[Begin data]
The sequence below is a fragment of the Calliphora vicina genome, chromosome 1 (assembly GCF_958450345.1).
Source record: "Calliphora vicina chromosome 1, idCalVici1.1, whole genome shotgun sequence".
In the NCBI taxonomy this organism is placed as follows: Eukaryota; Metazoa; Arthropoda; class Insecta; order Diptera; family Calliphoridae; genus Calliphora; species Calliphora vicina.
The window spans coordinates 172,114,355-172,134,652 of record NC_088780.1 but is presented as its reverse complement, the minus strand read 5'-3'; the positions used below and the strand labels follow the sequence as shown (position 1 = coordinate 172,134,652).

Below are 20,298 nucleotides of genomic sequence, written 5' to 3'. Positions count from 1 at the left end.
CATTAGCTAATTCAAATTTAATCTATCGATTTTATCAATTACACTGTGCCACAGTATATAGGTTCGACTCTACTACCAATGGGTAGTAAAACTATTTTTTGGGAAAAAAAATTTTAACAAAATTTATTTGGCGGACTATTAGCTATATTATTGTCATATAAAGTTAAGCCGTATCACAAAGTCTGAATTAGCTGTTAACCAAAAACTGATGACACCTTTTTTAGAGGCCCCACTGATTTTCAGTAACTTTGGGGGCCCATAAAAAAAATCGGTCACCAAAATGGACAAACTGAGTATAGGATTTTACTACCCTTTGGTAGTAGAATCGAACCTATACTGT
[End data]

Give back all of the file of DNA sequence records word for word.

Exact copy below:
The sequence below is a fragment of the Calliphora vicina genome, chromosome 1 (assembly GCF_958450345.1).
Source record: "Calliphora vicina chromosome 1, idCalVici1.1, whole genome shotgun sequence".
In the NCBI taxonomy this organism is placed as follows: Eukaryota; Metazoa; Arthropoda; class Insecta; order Diptera; family Calliphoridae; genus Calliphora; species Calliphora vicina.
The window spans coordinates 172,114,355-172,134,652 of record NC_088780.1 but is presented as its reverse complement, the minus strand read 5'-3'; the positions used below and the strand labels follow the sequence as shown (position 1 = coordinate 172,134,652).

Below are 20,298 nucleotides of genomic sequence, written 5' to 3'. Positions count from 1 at the left end.
CATTAGCTAATTCAAATTTAATCTATCGATTTTATCAATTACACTGTGCCACAGTATATAGGTTCGACTCTACTACCAATGGGTAGTAAAACTATTTTTTGGGAAAAAAAATTTTAACAAAATTTATTTGGCGGACTATTAGCTATATTATTGTCATATAAAGTTAAGCCGTATCACAAAGTCTGAATTAGCTGTTAACCAAAAACTGATGACACCTTTTTTAGAGGCCCCACTGATTTTCAGTAACTTTGGGGGCCCATAAAAAAAATCGGTCACCAAAATGGACAAACTGAGTATAGGATTTTACTACCCTTTGGTAGTAGAATCGAACCTATACTGT